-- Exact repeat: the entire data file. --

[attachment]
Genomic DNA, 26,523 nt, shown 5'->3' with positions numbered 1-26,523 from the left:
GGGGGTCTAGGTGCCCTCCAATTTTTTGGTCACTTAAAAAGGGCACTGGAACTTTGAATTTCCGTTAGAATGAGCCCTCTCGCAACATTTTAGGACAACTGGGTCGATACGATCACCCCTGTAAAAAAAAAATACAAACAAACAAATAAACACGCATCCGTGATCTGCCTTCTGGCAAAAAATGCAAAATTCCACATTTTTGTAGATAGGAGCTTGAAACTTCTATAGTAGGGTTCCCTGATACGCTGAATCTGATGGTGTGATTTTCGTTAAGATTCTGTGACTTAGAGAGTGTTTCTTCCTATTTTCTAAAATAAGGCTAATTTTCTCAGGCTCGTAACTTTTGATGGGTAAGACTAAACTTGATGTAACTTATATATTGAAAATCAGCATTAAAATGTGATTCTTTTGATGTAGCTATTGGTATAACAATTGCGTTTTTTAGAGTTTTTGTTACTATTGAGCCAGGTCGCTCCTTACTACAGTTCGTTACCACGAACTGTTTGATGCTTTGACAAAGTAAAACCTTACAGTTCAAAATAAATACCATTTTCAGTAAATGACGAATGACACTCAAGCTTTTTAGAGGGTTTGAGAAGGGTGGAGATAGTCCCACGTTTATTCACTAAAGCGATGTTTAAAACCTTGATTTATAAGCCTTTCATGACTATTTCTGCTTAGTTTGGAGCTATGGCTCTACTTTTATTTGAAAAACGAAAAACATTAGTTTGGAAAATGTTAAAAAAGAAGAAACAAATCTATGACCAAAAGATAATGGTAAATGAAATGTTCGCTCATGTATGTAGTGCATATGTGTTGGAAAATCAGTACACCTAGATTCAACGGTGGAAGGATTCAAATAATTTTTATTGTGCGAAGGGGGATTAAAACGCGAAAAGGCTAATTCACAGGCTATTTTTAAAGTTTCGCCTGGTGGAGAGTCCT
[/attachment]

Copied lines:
Genomic DNA, 26,523 nt, shown 5'->3' with positions numbered 1-26,523 from the left:
GGGGGTCTAGGTGCCCTCCAATTTTTTGGTCACTTAAAAAGGGCACTGGAACTTTGAATTTCCGTTAGAATGAGCCCTCTCGCAACATTTTAGGACAACTGGGTCGATACGATCACCCCTGTAAAAAAAAAATACAAACAAACAAATAAACACGCATCCGTGATCTGCCTTCTGGCAAAAAATGCAAAATTCCACATTTTTGTAGATAGGAGCTTGAAACTTCTATAGTAGGGTTCCCTGATACGCTGAATCTGATGGTGTGATTTTCGTTAAGATTCTGTGACTTAGAGAGTGTTTCTTCCTATTTTCTAAAATAAGGCTAATTTTCTCAGGCTCGTAACTTTTGATGGGTAAGACTAAACTTGATGTAACTTATATATTGAAAATCAGCATTAAAATGTGATTCTTTTGATGTAGCTATTGGTATAACAATTGCGTTTTTTAGAGTTTTTGTTACTATTGAGCCAGGTCGCTCCTTACTACAGTTCGTTACCACGAACTGTTTGATGCTTTGACAAAGTAAAACCTTACAGTTCAAAATAAATACCATTTTCAGTAAATGACGAATGACACTCAAGCTTTTTAGAGGGTTTGAGAAGGGTGGAGATAGTCCCACGTTTATTCACTAAAGCGATGTTTAAAACCTTGATTTATAAGCCTTTCATGACTATTTCTGCTTAGTTTGGAGCTATGGCTCTACTTTTATTTGAAAAACGAAAAACATTAGTTTGGAAAATGTTAAAAAAGAAGAAACAAATCTATGACCAAAAGATAATGGTAAATGAAATGTTCGCTCATGTATGTAGTGCATATGTGTTGGAAAATCAGTACACCTAGATTCAACGGTGGAAGGATTCAAATAATTTTTATTGTGCGAAGGGGGATTAAAACGCGAAAAGGCTAATTCACAGGCTATTTTTAAAGTTTCGCCTGGTGGAGAGTCCT